Norwegian Wood (This Bird Has Flown)  

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Kunstformen der Natur (1904) by Ernst Haeckel
Kunstformen der Natur (1904) by Ernst Haeckel

"Norwegian Wood (This Bird Has Flown)" is a song by The Beatles which first appeared on the 1965 album Rubber Soul. While credited to Lennon/McCartney, it was primarily written by John Lennon, though Paul McCartney contributed to the middle eight section. It is notable as one of the first Western pop songs with an Indian musical instrument — John Lennon's guitar is accompanied by George Harrison on the sitar. The song is a lilting acoustic ballad featuring Lennon's lead vocal and signature Beatle harmonies in the middle eight.

"Norwegian Wood" was one of several songs on Rubber Soul in which the singer faces an antagonistic relationship with a woman. In direct contrast to earlier Beatles songs such as "She Loves You" and "I Want to Hold Your Hand", the songs on Rubber Soul were considerably darker in their outlook towards romantic relationships.

The exotic instrumentation and oblique lyric represented one of the first indications to fans of the expanding musical vocabulary and experimental approach that the group was rapidly adopting.

Eastern influence

It was Harrison, who would later be strongly influenced by transcendental meditation and eventually become a Hindu for the remainder of his life, who decided on using a sitar when the Beatles recorded the song on 12 October and 21 October 1965. As he recounted later:

We were waiting to shoot the restaurant scene [in Help! the movie] ... where the guy gets thrown in the soup and there were a few Indian musicians playing in the background. I remember picking up the sitar and trying to hold it and thinking, "This is a funny sound." It was an incidental thing, but somewhere down the line I began to hear Ravi Shankar's name.... So I went and bought a Ravi record; put it on and it hit a certain spot in me that I can't explain, but it seemed very familiar to me. It just called on me.... I bought a cheap sitar from a shop called India Craft in London. I hadn't really figured out what to do with it. But when we were working on "Norwegian Wood" it just needed something. It was quite spontaneous ... I just picked it up and found the notes and just played it. We miked it up and put it on and it just seemed to hit the spot. The Beatles Anthology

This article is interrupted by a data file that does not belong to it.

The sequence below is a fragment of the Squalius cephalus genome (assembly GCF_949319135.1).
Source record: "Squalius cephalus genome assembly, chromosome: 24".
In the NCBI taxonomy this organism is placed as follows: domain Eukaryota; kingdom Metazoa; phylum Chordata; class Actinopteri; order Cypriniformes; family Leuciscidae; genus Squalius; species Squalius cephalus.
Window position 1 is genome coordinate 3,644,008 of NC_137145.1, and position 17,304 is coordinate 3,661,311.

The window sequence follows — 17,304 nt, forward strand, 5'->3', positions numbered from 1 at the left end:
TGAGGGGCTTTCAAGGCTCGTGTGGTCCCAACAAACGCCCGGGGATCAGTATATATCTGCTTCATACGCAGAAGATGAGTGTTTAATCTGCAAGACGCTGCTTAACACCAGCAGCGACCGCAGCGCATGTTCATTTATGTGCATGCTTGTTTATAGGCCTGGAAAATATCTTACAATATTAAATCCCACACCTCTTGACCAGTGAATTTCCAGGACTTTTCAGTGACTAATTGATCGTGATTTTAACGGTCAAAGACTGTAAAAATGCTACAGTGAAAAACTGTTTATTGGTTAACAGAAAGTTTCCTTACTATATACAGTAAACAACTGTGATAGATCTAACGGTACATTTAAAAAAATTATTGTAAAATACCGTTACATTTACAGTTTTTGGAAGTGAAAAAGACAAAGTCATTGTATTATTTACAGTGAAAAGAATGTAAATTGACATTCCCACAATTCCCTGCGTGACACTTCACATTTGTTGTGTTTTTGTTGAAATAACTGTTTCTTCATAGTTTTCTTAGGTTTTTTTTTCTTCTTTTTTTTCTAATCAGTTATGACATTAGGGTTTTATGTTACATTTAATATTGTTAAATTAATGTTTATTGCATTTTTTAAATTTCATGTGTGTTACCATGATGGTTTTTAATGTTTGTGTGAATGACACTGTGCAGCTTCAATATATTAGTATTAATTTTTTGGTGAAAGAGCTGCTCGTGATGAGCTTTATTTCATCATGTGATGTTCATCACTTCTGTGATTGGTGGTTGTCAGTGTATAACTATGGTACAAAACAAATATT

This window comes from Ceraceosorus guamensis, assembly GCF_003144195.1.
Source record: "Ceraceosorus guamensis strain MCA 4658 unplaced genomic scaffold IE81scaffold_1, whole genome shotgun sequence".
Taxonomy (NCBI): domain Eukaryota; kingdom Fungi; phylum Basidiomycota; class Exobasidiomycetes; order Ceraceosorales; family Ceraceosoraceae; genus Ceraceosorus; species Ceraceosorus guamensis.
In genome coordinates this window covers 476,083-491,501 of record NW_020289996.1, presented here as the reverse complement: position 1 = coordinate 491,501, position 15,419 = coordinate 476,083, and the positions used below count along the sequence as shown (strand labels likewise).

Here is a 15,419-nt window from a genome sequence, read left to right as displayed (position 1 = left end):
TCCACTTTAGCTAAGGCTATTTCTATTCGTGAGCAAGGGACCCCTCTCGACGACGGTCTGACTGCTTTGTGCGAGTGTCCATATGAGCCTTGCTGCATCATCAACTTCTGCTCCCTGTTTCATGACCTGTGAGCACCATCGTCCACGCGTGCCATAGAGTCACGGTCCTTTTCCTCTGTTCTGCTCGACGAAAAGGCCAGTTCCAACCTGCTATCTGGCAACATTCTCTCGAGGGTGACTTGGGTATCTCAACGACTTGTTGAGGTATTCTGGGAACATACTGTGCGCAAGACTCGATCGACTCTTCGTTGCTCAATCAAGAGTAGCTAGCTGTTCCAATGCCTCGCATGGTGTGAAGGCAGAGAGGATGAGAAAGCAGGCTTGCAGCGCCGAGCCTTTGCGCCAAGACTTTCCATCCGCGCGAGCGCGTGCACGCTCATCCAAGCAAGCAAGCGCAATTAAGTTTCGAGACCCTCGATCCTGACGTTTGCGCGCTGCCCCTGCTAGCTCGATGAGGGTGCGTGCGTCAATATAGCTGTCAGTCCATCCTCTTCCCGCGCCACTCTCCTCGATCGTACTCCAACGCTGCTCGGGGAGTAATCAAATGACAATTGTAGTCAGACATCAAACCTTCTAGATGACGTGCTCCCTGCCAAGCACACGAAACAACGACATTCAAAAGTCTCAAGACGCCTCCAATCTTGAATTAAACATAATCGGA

Complementing the Indian instrumentation, most of the song is in the Mixolydian musical mode. Although the motif for the melody, the first six notes, sounds as if it is directly lifted from the third movement of Tchaikovsky's Manfred Symphony, they are in fact drawn from the antarã [upper-octave variation] of a well-known gat [fixed composition set to a rhythmic accompaniment] of the late-night rāga Bageshree, in Hindustani classical music.


The lyrics of the song sketch an encounter between the singer and an unnamed girl. They drink wine in her room and talk into the night. However, at 2 A.M. the unnamed girl ceases their flirtation, which the speaker may have been hoping to end in consumation, declaring "it's time for bed", leaving him to crawl off to "sleep in the bath" alone.

"Norwegian Wood" refers to the cheap pinewood that often finished the interiors of working class British flats. The last verse states that the singer lights a fire, the implication being that the singer in fact sets fire to the girl's flat, presumably as revenge for not sleeping with the singer.

McCartney himself states the final line of the song indicates that the singer burned the home of the girl. As he explained:

Peter Asher [brother of McCartney's then-girlfriend Jane Asher] had just done his room out in wood, and a lot of people were decorating their places in wood. Norwegian wood. It was pine, really, just cheap pine. But it's not as good a title, is it, "Cheap Pine"? It was a little parody, really, on those kind of girls who, when you'd get back to their flat, there would be a lot of Norwegian wood. It was completely imaginary from my point of view, but not from John's. It was based on an affair he had. She made him sleep in the bath and then, finally, in the last verse, I had this idea to set the Norwegian wood on fire as a revenge. She led him on and said, "You'd better sleep in the bath." And in our world, that meant the guy having some sort of revenge, so it meant burning the place down....

Unless indicated otherwise, the text in this article is either based on Wikipedia article "Norwegian Wood (This Bird Has Flown)" or another language Wikipedia page thereof used under the terms of the GNU Free Documentation License; or on research by Jahsonic and friends. See Art and Popular Culture's copyright notice.

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